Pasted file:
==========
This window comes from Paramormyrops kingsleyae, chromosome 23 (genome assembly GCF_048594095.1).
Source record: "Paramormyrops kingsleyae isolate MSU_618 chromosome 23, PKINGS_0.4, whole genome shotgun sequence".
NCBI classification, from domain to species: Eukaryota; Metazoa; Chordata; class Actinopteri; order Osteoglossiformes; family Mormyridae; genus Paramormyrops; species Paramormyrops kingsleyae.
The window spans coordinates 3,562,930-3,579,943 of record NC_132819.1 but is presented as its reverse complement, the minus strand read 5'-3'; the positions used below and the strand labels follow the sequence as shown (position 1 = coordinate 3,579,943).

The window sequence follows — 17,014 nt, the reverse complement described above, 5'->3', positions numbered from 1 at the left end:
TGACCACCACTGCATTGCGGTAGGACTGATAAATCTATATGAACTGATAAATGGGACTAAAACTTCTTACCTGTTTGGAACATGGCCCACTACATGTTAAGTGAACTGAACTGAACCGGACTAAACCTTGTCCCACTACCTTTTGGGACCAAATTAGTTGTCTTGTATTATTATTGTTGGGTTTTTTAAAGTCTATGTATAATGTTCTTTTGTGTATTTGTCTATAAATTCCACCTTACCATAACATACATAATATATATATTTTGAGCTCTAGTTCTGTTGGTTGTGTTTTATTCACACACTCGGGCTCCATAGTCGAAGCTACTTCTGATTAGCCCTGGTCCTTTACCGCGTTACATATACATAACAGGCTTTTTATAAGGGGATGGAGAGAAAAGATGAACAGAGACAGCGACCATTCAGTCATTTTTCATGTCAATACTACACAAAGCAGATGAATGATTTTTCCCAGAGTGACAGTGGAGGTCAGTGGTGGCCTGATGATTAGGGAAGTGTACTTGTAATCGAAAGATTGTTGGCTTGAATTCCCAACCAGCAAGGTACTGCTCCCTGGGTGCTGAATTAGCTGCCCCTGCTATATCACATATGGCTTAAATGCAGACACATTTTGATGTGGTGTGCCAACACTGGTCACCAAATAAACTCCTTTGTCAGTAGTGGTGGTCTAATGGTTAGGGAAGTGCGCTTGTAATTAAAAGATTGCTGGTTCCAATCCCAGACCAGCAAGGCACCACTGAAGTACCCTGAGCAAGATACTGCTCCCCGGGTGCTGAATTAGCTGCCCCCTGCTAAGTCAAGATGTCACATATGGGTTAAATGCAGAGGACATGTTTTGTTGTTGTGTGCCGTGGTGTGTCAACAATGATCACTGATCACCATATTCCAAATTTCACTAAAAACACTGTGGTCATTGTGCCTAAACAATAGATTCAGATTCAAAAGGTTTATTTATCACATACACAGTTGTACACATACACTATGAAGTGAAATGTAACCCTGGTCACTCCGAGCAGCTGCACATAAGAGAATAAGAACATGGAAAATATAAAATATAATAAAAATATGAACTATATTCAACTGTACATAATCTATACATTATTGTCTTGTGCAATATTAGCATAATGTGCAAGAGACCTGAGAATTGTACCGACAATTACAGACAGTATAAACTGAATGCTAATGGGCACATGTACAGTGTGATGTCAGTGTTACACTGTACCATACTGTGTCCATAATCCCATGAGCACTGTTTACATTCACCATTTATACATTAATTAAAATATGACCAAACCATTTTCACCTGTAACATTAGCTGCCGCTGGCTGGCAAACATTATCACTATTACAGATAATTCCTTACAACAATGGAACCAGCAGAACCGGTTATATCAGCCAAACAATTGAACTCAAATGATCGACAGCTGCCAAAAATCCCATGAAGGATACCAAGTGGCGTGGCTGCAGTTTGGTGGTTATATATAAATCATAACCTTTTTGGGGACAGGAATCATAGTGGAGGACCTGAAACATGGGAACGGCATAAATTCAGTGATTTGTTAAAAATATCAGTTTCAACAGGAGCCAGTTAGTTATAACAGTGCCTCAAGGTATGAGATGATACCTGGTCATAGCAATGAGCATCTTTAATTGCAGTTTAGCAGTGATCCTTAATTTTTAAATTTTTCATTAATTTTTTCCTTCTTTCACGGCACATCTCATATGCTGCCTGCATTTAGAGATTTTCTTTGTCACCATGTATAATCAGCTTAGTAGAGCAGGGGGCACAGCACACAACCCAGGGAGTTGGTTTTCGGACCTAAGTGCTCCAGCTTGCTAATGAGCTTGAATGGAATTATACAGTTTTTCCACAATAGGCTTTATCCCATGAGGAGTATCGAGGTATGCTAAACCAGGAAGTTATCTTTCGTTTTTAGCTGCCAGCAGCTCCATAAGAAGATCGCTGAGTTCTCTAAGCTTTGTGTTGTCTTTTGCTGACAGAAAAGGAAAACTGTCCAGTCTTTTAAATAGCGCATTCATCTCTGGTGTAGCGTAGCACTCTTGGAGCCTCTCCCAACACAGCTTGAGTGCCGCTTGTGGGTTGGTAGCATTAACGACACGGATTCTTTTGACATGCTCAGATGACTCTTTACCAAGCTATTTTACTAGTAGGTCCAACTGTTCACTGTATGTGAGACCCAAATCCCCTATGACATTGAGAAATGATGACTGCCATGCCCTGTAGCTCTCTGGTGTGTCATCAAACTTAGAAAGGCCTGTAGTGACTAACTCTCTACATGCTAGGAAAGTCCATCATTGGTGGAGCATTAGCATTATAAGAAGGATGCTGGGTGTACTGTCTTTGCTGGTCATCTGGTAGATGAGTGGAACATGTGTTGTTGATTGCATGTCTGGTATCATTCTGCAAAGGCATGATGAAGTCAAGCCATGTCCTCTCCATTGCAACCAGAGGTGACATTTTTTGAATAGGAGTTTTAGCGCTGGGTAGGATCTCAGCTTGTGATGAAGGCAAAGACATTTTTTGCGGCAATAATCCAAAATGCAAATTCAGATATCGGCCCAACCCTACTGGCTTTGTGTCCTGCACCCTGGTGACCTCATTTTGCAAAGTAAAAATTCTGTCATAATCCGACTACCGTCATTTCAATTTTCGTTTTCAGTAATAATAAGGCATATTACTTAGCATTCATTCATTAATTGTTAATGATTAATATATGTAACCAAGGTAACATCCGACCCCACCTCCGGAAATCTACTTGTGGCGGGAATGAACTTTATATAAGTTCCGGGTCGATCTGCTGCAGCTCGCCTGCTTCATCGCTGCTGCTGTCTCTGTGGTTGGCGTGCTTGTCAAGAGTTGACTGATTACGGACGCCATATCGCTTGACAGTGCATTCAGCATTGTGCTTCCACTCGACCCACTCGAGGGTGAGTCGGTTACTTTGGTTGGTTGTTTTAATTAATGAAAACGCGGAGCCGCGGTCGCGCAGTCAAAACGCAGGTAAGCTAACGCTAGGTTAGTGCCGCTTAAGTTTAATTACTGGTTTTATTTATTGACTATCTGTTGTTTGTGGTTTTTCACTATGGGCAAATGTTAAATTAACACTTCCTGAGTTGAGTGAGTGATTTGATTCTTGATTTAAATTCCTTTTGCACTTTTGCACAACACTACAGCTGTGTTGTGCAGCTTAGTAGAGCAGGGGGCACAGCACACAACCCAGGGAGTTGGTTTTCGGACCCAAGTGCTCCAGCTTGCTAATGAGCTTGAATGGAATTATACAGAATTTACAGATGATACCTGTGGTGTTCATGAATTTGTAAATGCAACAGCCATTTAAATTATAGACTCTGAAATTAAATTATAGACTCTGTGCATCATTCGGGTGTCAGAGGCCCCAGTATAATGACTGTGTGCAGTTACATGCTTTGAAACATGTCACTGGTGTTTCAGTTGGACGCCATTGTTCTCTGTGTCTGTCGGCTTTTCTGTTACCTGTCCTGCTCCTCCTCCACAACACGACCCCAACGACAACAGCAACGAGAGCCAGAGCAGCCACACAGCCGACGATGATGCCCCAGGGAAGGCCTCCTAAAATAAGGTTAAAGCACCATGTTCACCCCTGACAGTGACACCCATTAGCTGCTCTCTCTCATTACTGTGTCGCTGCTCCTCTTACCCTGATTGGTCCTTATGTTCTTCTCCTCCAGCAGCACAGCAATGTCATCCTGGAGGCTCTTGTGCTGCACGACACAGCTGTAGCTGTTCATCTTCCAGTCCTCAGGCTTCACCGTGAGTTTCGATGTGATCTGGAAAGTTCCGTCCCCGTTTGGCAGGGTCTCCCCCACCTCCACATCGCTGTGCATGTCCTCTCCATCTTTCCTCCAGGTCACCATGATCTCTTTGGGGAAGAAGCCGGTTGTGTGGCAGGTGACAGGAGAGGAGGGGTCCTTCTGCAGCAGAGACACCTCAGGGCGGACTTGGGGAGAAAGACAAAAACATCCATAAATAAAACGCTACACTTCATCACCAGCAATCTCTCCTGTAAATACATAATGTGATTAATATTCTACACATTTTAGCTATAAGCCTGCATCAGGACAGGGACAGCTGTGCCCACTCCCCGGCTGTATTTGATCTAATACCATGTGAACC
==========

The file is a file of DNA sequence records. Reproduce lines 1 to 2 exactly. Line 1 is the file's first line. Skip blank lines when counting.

This window comes from Paramormyrops kingsleyae, chromosome 23 (genome assembly GCF_048594095.1).
Source record: "Paramormyrops kingsleyae isolate MSU_618 chromosome 23, PKINGS_0.4, whole genome shotgun sequence".